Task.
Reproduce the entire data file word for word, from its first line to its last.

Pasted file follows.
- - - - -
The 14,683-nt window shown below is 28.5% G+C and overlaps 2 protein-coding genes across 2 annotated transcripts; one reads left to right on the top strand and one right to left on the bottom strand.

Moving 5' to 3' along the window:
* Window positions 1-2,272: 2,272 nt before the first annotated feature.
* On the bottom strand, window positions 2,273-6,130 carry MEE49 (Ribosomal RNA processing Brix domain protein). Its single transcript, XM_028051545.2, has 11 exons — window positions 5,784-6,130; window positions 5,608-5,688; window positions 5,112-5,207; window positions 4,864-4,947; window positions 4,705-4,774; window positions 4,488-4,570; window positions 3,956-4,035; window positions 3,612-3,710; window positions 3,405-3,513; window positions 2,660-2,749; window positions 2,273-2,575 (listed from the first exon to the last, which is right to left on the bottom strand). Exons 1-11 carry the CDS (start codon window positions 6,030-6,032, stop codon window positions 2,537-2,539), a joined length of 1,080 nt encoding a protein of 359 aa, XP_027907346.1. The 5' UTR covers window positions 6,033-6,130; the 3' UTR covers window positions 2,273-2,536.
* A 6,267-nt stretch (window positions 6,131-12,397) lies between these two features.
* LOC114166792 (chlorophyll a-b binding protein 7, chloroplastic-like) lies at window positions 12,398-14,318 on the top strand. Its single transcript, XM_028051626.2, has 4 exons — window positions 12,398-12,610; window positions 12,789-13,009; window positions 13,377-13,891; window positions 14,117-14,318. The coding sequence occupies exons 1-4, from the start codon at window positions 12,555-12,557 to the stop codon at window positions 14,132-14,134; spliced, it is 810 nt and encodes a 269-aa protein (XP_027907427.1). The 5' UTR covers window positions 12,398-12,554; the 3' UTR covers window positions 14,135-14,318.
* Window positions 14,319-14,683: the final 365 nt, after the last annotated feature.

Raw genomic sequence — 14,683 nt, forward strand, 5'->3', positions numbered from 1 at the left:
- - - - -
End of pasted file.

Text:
The 14,683-nt window shown below is 28.5% G+C and overlaps 2 protein-coding genes across 2 annotated transcripts; one reads left to right on the top strand and one right to left on the bottom strand.

Moving 5' to 3' along the window:
* Window positions 1-2,272: 2,272 nt before the first annotated feature.
* On the bottom strand, window positions 2,273-6,130 carry MEE49 (Ribosomal RNA processing Brix domain protein). Its single transcript, XM_028051545.2, has 11 exons — window positions 5,784-6,130; window positions 5,608-5,688; window positions 5,112-5,207; window positions 4,864-4,947; window positions 4,705-4,774; window positions 4,488-4,570; window positions 3,956-4,035; window positions 3,612-3,710; window positions 3,405-3,513; window positions 2,660-2,749; window positions 2,273-2,575 (listed from the first exon to the last, which is right to left on the bottom strand). Exons 1-11 carry the CDS (start codon window positions 6,030-6,032, stop codon window positions 2,537-2,539), a joined length of 1,080 nt encoding a protein of 359 aa, XP_027907346.1. The 5' UTR covers window positions 6,033-6,130; the 3' UTR covers window positions 2,273-2,536.
* A 6,267-nt stretch (window positions 6,131-12,397) lies between these two features.
* LOC114166792 (chlorophyll a-b binding protein 7, chloroplastic-like) lies at window positions 12,398-14,318 on the top strand. Its single transcript, XM_028051626.2, has 4 exons — window positions 12,398-12,610; window positions 12,789-13,009; window positions 13,377-13,891; window positions 14,117-14,318. The coding sequence occupies exons 1-4, from the start codon at window positions 12,555-12,557 to the stop codon at window positions 14,132-14,134; spliced, it is 810 nt and encodes a 269-aa protein (XP_027907427.1). The 5' UTR covers window positions 12,398-12,554; the 3' UTR covers window positions 14,135-14,318.
* Window positions 14,319-14,683: the final 365 nt, after the last annotated feature.

Raw genomic sequence — 14,683 nt, forward strand, 5'->3', positions numbered from 1 at the left: